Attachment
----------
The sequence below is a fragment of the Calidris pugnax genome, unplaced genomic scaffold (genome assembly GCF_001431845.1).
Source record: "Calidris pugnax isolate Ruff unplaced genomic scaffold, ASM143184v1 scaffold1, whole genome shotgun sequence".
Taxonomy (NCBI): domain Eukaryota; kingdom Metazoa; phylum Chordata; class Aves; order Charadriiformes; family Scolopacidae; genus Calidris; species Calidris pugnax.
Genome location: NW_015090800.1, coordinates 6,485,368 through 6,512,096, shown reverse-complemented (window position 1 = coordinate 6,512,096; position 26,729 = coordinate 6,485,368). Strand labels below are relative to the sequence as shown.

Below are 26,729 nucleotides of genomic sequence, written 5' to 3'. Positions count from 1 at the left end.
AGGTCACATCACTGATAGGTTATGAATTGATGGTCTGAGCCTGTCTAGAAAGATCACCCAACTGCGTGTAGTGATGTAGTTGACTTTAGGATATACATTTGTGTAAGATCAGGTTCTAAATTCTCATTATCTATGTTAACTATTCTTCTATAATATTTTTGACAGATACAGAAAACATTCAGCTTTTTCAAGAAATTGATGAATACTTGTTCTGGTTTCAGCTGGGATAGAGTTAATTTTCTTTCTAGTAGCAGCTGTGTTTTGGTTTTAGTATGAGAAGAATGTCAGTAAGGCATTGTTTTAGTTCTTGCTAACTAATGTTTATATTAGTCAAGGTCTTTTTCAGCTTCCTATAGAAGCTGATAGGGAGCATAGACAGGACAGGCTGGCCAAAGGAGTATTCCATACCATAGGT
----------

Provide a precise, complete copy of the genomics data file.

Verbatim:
The sequence below is a fragment of the Calidris pugnax genome, unplaced genomic scaffold (genome assembly GCF_001431845.1).
Source record: "Calidris pugnax isolate Ruff unplaced genomic scaffold, ASM143184v1 scaffold1, whole genome shotgun sequence".
Taxonomy (NCBI): domain Eukaryota; kingdom Metazoa; phylum Chordata; class Aves; order Charadriiformes; family Scolopacidae; genus Calidris; species Calidris pugnax.
Genome location: NW_015090800.1, coordinates 6,485,368 through 6,512,096, shown reverse-complemented (window position 1 = coordinate 6,512,096; position 26,729 = coordinate 6,485,368). Strand labels below are relative to the sequence as shown.

Below are 26,729 nucleotides of genomic sequence, written 5' to 3'. Positions count from 1 at the left end.
AGGTCACATCACTGATAGGTTATGAATTGATGGTCTGAGCCTGTCTAGAAAGATCACCCAACTGCGTGTAGTGATGTAGTTGACTTTAGGATATACATTTGTGTAAGATCAGGTTCTAAATTCTCATTATCTATGTTAACTATTCTTCTATAATATTTTTGACAGATACAGAAAACATTCAGCTTTTTCAAGAAATTGATGAATACTTGTTCTGGTTTCAGCTGGGATAGAGTTAATTTTCTTTCTAGTAGCAGCTGTGTTTTGGTTTTAGTATGAGAAGAATGTCAGTAAGGCATTGTTTTAGTTCTTGCTAACTAATGTTTATATTAGTCAAGGTCTTTTTCAGCTTCCTATAGAAGCTGATAGGGAGCATAGACAGGACAGGCTGGCCAAAGGAGTATTCCATACCATAGGT